For Families of Addicts


Causes of alcoholism

Many of the people who seek alcohol addiction treatment have parents, grandparents, aunts, uncles, or siblings who’ve also struggled with alcohol abuse. However, alcoholism isn’t inherited in the same way you’d inherit blue eyes and blond hair. Addiction develops as the result of a complex interaction between genes and environmental risk factors.

Genes That Affect Alcoholism Risk

There is no single gene responsible for developing alcoholism. However, research does suggest that certain combinations of genes are responsible for increasing the risk of developing an alcohol use disorder. For example:

Personality traits: Genes linked to personality traits such as impulsivity and disinhibition are also associated with an increase in substance abuse disorders.

Predisposition to mental health disorders: The same genes that are linked to depression, anxiety, and other mental health disorders are also associated with an increased risk of alcohol abuse, but this is often attributed to the tendency of people suffering from mental health disorders to try to self-medicate.

Changes in how alcohol affects the body: Some gene combinations create changes in the body’s dopamine reward systems, leaving people to experience greater levels of reinforcement or reward from alcohol use and thus increasing the likelihood of problem drinking.

Race: Genetic variants in people of different races have been linked to an increase in alcoholism, with Native Americans have the highest number of alcohol use severity phenotypes.

Although the average person doesn’t have access to sophisticated genetic testing, you can reasonably determine your genetic risk for alcoholism by counting the number of blood relatives who also suffer from alcohol use disorders.

Environmental Factors That Affect Alcoholism Risk

Certain environmental factors can increase the risk of a child developing an alcohol use problem, even if there are minimal genetic risk factors at work. For example:

Societal acceptance: Regularly seeing television shows, movies, and music that portray drinking as a harmless way to have fun normalize the behavior.

Parental modeling: Seeing parents deal with everyday stress by becoming intoxicated sets this behavior up as normal in child’s mind.

Peer pressure: Friends who encourage regular drinking promote a pattern of overindulgence.
Exposure to outside trauma: Children who are exposed to verbal, physical, or sexual abuse are more likely to experiment with alcohol.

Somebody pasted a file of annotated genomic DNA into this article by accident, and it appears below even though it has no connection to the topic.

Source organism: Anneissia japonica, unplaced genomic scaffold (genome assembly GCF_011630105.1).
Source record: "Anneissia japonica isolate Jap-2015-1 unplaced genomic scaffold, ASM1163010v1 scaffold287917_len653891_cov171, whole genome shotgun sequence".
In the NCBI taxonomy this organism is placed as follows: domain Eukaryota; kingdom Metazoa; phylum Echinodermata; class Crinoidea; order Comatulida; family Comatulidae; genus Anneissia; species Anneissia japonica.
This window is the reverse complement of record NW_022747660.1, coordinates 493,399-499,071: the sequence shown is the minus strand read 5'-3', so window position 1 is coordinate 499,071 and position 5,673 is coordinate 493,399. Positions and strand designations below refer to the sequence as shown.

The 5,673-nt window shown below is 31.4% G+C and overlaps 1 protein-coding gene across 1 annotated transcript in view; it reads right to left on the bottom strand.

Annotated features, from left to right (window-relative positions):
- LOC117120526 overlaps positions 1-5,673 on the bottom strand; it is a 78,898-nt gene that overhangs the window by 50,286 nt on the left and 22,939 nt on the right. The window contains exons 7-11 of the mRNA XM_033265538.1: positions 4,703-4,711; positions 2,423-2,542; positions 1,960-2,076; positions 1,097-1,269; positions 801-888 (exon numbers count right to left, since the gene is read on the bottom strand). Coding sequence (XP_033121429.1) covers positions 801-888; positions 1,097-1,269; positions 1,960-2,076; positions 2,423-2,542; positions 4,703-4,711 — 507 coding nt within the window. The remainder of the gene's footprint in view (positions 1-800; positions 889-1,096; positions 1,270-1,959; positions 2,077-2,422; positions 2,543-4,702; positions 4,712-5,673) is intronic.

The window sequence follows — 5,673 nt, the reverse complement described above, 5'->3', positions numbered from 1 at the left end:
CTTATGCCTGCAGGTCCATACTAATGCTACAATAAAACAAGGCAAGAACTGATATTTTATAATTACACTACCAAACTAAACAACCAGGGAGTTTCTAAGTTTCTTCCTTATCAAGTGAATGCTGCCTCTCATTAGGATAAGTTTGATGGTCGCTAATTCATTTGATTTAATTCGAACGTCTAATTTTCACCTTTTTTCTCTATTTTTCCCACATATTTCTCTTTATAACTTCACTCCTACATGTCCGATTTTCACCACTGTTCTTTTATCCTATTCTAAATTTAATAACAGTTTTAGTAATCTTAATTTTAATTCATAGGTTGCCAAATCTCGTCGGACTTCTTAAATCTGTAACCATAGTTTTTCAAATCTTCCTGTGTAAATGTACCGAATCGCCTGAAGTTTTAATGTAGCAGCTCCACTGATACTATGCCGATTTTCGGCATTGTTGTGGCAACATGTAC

Age at first drink: Multiple studies have shown that the younger you are when you take your first drink, the more difficulty you’ll have regulating your alcohol intake. These studies proved instrumental in setting the legal drinking age to 21.

Genetics Aren’t Destiny

When discussing the causes of alcoholism, it’s important to keep in mind that many diseases are caused by a combination of both genetic and environmental factors. For example, someone with a parent, grandparent, or sibling who suffers from Type 2 diabetes is considered genetically predisposed to the condition. Even with this added risk, a commitment to eating a well-balanced diet and getting regular physical exercise can drastically reduce their risk of becoming diabetic. Lifestyle changes made after a diagnosis can also be beneficial, sometimes creating enough of a change in blood sugar levels to allow diabetics to reduce or discontinue their insulin all together.

Children of alcoholic parents have two to four times the risk of becoming alcoholics as adults. This risk factor remains even in cases where the child is adopted and raised in a family where neither parent has an alcohol use disorder. However, despite this increased genetic risk, less than half of children with an alcoholic parent grow up to abuse alcohol themselves. Some protective environmental factors that can prevent alcohol abuse include:

Receiving education on the negative effects of alcohol use: Having a full understanding of genetic risk factors and the health effects of alcohol abuse is associated with lower levels of problem drinking.

Developing strong social connections to family and friends: Feeling loved and supported by the people around you makes you less likely to want to turn to alcohol for comfort.

Developing positive ways to cope with stress: People who use exercise, meditation, music, art therapy, or other stress-relieving activities to handle everyday pressures are less likely to abuse alcohol.
Seeking help for mental health disorders: Counseling and support from a trained mental health professional reduces the desire to self-medicate with alcohol.

You can’t control your genetic makeup, but genetics alone won’t determine your fate. If you’re ready to break the cycle of addiction, help is available. St. Joseph Institute’s addiction treatment facility can address the physical, mental, emotional, and spiritual issues underlying your alcohol abuse and set you on the path to a lasting recovery.

By Dana Hinders

 

To learn more about our programs or for a campus tour of St. Joseph Institute, please visit our website.

adult children of alcoholicsAdult children of alcoholics are often described as “co-victims” who develop many of the same characteristics associated with alcoholism, even if they’ve never taken a drink themselves. If you’re struggling to come to terms with the trauma you suffered due to a parent’s drinking, read on for tips about how to begin the healing process.

1.Realize That It’s Not Your Job to Save Anyone but Yourself

Many adult children of alcoholics feel an intense need to “save” others. Growing up, they may have been forced to comfort younger siblings, cook meals, and handle other adult responsibilities while a parent was struggling with addiction—leaving them to feel as though the weight of the world rests squarely on their shoulders. They also fear abandonment, which makes them stay in unhealthy relationships instead of moving on to find someone who treats them with the respect they deserve.

Change can be scary, but you are worthy of healthy relationships. It’s okay to cut ties with friends or family members who are using their toxic negativity to prevent you from taking the steps you need to be happy. These people don’t support your desire to change because they’re not emotionally ready to take a step forward in their own lives.

2. Accept Your Emotions

The majority of adult children of alcoholics struggle to express their emotions, especially the anger they feel surrounding their childhood trauma. One of the first steps in the healing process is giving yourself permission to express how you feel about your past as well as your current circumstances.